Overall, both machines seemed well-suited for the riding we put them through. Both machines upheld Aprilia’s rep for a competent chassis and there was never any reluctance to pitch into a corner. Anytime you wanted a few more degrees of lean angle, they were available.
With regards to the styling and fit and finish, this is always a case where beauty is in the eye of the beholder, but I didn’t see anything to dislike on the Shiver, and the Dorsoduro is a looker. I was a big fan of the undertail exhaust on both bikes, and didn’t find they heated the seat (maybe because I was already taking a lot of heat from the blazing California sun). I liked the Shiver’s menacing ram-air intake. The Dorsoduro’s plastic gas cap felt a bit chintzy, and both bikes had just a little too much plastic hiding the hard parts, but overall, both machines looked good to me — not as edgy and mean as KTM, perhaps, but certainly superior to the visually abominable nakeds cranked out in Japan these days.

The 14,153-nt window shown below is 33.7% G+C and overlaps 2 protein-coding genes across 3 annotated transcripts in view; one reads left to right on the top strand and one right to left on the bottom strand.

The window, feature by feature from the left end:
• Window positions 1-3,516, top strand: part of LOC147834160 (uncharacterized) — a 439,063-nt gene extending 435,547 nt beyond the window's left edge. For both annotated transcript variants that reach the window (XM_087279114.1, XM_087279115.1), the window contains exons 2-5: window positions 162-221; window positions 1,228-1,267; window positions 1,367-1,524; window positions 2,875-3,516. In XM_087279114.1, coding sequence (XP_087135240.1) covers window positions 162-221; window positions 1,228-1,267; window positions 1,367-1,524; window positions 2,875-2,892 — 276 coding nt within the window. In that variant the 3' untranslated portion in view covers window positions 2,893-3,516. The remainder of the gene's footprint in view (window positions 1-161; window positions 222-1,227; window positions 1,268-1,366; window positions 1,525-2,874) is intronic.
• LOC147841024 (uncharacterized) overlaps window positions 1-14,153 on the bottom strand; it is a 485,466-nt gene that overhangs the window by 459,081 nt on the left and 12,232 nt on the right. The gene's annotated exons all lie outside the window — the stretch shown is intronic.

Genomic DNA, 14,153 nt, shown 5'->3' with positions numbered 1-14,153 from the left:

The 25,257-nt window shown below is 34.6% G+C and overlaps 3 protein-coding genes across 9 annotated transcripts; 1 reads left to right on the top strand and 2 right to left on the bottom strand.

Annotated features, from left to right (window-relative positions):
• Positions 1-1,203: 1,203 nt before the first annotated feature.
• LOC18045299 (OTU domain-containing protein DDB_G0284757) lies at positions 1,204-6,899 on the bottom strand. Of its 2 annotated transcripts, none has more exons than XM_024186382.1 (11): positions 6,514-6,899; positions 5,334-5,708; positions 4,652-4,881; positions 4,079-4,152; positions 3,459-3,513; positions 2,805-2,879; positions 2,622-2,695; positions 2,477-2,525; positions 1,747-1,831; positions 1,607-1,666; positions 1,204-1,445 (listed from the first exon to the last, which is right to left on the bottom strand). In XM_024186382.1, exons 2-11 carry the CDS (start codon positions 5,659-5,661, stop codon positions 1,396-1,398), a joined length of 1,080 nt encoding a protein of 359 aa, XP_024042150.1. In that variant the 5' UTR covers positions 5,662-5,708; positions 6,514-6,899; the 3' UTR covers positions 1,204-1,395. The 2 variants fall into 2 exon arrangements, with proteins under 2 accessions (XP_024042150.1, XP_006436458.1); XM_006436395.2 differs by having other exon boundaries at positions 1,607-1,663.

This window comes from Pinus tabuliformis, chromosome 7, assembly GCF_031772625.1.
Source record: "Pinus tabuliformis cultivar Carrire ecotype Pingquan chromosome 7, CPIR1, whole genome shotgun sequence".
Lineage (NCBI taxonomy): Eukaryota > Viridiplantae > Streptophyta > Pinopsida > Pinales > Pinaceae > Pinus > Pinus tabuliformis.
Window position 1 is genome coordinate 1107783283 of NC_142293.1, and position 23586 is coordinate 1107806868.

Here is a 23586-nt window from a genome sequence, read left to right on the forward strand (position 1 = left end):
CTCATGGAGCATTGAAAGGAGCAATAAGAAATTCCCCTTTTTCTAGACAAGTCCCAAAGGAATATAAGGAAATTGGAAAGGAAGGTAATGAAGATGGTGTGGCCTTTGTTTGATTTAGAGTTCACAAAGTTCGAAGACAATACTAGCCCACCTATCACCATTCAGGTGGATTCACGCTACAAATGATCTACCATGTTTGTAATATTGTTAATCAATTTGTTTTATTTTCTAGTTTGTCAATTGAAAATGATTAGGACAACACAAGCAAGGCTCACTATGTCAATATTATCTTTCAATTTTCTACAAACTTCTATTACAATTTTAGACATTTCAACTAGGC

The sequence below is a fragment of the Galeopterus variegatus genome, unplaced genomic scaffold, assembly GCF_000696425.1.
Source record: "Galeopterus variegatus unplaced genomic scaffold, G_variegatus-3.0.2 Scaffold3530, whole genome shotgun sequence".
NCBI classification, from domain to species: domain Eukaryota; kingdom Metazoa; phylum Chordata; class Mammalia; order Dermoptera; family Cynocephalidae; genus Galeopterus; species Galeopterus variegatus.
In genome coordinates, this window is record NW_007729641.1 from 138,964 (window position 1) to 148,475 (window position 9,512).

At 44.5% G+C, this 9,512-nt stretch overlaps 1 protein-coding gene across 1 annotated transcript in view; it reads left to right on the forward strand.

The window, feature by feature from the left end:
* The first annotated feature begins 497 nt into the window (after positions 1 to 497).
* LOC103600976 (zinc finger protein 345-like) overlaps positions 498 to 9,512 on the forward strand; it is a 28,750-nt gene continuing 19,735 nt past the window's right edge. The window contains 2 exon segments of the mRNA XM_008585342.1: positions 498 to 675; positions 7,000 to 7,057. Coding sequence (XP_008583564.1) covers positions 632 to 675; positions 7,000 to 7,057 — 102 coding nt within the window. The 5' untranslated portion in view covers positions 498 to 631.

While the previous 750 platform was panned as being a bit soft, the new 900 seemed to have the whole pack of journos much happier. That’s not to say there isn’t room for improvement: power is down compared to the competition (the Ducati Monster and Triumph Street Triple S put out 111 hp, the Kawasaki Z900 puts out 123 hp, and so on). The Shiver and Dorsoduro could each stand to go on a diet as well. From the numbers we’ve pieced together from Aprilia’s official sites, the Shiver 900 is down 4 kg to 218 kg wet weight this year, and the Dorsoduro remains the same at 186 kg dry weight.